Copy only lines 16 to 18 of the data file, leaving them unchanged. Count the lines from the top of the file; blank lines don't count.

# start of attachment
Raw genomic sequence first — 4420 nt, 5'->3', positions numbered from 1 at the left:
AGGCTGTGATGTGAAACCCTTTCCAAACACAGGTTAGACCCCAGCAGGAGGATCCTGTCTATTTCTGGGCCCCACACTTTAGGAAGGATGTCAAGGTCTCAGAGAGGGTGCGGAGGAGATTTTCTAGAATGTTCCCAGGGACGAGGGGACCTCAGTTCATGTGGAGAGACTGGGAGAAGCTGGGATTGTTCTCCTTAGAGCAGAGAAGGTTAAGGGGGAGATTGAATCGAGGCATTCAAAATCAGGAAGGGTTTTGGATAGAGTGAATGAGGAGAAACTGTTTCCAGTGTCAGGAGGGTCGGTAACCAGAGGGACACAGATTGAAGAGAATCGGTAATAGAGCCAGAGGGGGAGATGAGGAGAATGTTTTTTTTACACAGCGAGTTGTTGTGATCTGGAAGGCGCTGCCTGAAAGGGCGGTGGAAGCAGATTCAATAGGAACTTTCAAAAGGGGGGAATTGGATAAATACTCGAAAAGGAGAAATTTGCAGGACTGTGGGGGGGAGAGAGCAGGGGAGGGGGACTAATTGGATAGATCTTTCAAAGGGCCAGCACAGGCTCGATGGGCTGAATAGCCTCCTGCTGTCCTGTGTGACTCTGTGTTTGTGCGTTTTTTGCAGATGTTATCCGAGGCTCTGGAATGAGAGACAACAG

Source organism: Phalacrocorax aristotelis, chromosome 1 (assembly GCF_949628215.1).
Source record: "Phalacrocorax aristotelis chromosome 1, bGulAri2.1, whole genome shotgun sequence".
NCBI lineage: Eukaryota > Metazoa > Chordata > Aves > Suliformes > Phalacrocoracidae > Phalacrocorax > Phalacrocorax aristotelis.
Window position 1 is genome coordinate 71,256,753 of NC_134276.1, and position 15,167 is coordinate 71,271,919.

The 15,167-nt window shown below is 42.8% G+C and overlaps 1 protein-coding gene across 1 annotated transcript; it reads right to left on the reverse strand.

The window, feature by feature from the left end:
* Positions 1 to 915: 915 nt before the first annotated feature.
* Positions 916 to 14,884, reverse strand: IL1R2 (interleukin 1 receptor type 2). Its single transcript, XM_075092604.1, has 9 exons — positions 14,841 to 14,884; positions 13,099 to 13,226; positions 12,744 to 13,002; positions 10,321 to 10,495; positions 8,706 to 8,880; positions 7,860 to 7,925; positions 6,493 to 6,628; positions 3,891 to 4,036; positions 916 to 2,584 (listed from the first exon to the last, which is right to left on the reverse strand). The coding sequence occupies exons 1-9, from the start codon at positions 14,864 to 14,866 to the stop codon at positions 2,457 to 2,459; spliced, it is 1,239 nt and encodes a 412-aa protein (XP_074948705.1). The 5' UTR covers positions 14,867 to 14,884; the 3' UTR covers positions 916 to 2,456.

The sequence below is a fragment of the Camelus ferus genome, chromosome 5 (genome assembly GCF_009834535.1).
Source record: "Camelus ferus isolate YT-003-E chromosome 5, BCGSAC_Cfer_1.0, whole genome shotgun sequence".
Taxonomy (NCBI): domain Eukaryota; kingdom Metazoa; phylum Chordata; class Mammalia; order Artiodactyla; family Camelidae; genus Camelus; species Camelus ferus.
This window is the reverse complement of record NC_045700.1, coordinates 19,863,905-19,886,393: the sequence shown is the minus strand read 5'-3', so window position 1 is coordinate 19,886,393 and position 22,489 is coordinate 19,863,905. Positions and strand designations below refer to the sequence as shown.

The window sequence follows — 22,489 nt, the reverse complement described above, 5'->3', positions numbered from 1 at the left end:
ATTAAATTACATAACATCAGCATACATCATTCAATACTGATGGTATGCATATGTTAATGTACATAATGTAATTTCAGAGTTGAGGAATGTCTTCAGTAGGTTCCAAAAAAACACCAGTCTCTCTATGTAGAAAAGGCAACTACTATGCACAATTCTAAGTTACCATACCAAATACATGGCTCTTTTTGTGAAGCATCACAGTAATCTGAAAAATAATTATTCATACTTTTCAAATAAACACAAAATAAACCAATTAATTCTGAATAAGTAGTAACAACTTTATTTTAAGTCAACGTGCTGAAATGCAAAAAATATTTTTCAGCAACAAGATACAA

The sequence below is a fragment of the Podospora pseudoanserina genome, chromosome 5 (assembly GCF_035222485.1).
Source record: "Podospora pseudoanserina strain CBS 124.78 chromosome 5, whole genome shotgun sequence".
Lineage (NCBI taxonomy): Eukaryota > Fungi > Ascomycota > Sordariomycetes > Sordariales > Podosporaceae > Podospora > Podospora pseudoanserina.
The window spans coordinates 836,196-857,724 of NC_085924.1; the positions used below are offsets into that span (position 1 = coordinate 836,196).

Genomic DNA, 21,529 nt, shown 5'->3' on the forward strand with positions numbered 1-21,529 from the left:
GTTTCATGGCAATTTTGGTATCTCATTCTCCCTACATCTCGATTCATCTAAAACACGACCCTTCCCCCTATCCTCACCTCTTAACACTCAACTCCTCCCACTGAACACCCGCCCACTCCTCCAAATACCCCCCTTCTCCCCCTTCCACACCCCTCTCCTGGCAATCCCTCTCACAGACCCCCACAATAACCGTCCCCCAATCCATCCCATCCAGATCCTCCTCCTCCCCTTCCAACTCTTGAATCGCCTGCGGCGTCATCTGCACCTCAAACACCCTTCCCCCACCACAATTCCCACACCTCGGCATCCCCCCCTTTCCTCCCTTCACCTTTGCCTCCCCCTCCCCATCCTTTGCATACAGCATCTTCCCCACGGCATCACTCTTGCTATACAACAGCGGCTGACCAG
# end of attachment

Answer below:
ATTAAATTACATAACATCAGCATACATCATTCAATACTGATGGTATGCATATGTTAATGTACATAATGTAATTTCAGAGTTGAGGAATGTCTTCAGTAGGTTCCAAAAAAACACCAGTCTCTCTATGTAGAAAAGGCAACTACTATGCACAATTCTAAGTTACCATACCAAATACATGGCTCTTTTTGTGAAGCATCACAGTAATCTGAAAAATAATTATTCATACTTTTCAAATAAACACAAAATAAACCAATTAATTCTGAATAAGTAGTAACAACTTTATTTTAAGTCAACGTGCTGAAATGCAAAAAATATTTTTCAGCAACAAGATACAA

The sequence below is a fragment of the Podospora pseudoanserina genome, chromosome 5 (assembly GCF_035222485.1).
Source record: "Podospora pseudoanserina strain CBS 124.78 chromosome 5, whole genome shotgun sequence".